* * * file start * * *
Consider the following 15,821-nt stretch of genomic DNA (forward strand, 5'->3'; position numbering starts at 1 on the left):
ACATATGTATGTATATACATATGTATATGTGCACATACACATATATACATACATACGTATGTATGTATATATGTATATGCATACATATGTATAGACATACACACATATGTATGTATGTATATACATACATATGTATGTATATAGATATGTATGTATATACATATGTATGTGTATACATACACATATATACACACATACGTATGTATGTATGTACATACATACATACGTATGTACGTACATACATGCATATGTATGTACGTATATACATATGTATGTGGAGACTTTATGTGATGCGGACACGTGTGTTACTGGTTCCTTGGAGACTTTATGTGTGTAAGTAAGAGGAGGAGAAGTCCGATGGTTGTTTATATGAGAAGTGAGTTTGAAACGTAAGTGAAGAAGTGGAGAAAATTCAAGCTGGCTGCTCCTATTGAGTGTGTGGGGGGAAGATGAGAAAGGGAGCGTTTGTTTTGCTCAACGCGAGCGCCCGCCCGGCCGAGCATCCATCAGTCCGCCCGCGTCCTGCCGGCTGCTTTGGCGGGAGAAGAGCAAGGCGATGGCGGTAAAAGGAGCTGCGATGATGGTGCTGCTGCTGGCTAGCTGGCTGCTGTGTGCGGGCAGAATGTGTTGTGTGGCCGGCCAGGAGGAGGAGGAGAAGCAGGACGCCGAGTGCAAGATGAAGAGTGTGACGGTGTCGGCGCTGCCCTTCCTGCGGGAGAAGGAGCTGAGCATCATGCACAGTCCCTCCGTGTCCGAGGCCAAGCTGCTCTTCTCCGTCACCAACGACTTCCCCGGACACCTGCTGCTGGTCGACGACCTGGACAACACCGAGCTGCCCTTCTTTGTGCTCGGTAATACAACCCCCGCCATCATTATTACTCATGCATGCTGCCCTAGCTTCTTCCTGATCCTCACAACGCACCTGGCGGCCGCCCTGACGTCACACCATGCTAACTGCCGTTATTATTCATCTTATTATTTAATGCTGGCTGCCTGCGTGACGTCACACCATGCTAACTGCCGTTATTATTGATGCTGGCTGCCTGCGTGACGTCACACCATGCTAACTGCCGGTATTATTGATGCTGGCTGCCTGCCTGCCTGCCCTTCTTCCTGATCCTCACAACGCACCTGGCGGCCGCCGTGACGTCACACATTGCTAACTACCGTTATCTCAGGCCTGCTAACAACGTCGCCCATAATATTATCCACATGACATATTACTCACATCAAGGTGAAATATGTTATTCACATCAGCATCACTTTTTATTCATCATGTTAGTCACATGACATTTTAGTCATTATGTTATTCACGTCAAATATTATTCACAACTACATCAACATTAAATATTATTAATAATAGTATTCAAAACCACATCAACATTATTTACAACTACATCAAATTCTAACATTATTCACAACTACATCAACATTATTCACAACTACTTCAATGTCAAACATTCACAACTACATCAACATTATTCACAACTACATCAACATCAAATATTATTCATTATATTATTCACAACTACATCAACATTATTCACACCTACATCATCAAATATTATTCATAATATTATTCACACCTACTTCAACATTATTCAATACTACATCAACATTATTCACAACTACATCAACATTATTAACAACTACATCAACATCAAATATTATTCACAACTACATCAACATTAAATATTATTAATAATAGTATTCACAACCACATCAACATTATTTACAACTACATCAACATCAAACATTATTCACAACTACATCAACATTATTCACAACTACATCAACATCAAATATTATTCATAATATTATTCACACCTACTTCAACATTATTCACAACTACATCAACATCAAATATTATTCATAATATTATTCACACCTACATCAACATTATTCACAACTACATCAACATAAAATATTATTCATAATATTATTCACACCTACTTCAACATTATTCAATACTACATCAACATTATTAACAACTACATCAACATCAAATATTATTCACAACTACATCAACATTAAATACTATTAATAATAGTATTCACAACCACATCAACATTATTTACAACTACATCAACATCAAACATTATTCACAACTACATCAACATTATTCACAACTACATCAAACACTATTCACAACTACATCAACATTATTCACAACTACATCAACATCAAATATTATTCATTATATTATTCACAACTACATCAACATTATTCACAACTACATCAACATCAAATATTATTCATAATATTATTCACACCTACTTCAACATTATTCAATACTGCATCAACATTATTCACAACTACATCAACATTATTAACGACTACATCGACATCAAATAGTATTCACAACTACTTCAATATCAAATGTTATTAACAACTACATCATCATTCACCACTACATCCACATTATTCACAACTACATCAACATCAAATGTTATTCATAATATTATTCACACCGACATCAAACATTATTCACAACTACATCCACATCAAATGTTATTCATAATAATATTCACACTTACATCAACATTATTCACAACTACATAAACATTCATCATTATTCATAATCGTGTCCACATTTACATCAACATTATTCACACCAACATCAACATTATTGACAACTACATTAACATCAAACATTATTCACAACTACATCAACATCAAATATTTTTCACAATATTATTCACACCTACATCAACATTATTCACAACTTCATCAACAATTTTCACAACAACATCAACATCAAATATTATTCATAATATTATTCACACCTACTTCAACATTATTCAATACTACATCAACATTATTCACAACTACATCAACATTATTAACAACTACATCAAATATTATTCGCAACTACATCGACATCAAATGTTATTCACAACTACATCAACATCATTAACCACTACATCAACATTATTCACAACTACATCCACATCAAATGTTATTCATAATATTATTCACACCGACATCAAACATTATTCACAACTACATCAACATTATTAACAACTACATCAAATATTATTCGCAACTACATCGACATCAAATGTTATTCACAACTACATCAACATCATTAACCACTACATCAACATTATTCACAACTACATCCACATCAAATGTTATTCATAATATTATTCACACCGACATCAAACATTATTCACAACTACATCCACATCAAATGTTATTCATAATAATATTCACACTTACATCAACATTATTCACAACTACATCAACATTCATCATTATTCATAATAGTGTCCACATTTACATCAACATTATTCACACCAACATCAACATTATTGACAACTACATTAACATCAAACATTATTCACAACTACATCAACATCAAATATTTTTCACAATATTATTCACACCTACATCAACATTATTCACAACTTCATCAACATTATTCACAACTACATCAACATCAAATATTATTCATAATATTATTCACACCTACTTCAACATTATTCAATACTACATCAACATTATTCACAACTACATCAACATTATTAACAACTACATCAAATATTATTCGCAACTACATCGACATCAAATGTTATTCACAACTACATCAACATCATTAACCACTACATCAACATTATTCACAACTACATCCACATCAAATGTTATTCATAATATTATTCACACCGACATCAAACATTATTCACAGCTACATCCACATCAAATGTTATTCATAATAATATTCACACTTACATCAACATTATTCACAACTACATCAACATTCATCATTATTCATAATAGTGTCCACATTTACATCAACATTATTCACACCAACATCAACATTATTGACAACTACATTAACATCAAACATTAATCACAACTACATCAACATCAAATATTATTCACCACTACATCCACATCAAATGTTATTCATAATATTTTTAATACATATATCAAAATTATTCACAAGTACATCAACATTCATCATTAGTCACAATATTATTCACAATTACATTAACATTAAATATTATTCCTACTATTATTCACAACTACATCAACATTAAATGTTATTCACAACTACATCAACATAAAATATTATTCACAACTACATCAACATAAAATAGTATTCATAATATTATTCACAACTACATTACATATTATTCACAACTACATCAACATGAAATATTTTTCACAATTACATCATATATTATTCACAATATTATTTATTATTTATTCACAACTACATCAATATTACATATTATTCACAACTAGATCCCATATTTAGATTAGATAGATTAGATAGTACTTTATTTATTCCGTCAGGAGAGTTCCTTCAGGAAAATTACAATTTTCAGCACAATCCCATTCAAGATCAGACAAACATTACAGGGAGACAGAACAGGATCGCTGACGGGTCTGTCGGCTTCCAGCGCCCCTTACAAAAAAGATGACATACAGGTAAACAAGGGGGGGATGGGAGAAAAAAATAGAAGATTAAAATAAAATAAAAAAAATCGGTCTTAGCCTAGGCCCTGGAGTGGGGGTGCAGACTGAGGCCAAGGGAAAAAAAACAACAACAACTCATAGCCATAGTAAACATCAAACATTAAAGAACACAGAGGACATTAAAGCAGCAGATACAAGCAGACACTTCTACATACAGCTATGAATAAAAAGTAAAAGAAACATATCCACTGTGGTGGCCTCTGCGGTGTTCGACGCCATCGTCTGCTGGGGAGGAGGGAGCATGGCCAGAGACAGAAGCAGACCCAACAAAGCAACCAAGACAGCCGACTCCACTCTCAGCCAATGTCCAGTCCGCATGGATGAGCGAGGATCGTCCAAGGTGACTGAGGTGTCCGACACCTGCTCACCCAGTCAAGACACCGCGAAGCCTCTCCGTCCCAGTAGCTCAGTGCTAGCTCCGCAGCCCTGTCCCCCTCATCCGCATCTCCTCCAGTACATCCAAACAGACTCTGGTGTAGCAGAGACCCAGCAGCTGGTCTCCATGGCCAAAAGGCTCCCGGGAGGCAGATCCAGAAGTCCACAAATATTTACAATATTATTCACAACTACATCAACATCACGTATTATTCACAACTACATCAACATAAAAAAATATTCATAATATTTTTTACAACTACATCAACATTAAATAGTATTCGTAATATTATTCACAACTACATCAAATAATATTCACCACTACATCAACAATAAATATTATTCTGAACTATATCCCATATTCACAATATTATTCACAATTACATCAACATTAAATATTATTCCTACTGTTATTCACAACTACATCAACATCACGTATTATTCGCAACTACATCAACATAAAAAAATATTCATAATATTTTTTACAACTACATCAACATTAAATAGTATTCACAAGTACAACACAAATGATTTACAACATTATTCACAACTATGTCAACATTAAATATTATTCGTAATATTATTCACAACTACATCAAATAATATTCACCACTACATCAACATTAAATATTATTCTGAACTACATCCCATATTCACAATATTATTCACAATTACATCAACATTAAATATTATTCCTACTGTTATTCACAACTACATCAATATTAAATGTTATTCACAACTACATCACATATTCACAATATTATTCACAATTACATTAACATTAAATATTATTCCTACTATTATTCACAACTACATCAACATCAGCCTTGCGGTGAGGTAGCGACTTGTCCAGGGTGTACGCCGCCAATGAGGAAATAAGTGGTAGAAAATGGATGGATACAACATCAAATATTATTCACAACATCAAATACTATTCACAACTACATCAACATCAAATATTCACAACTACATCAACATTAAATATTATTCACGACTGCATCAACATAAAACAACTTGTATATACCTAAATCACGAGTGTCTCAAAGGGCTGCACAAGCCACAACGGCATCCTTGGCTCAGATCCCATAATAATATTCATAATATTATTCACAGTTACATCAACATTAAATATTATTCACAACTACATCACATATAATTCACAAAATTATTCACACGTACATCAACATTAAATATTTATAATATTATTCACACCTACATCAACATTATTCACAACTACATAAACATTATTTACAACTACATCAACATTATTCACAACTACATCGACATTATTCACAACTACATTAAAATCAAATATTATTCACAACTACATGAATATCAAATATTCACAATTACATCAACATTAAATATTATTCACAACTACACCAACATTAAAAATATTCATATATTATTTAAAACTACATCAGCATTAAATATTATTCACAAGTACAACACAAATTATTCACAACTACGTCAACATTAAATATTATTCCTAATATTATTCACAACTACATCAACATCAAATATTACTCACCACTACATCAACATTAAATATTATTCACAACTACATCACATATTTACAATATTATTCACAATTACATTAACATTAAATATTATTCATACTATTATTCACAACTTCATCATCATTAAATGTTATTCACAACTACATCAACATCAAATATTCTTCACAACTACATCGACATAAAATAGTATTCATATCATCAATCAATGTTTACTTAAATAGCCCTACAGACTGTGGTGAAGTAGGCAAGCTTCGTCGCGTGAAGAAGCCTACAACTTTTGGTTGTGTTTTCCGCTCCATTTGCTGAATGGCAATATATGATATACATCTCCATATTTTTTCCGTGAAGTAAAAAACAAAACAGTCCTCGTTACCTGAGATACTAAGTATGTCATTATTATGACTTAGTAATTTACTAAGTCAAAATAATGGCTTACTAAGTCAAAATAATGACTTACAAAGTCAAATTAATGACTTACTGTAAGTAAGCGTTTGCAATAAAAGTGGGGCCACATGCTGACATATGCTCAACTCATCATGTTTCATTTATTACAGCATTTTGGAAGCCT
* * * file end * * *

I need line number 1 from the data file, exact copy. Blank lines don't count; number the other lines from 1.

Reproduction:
Consider the following 15,821-nt stretch of genomic DNA (forward strand, 5'->3'; position numbering starts at 1 on the left):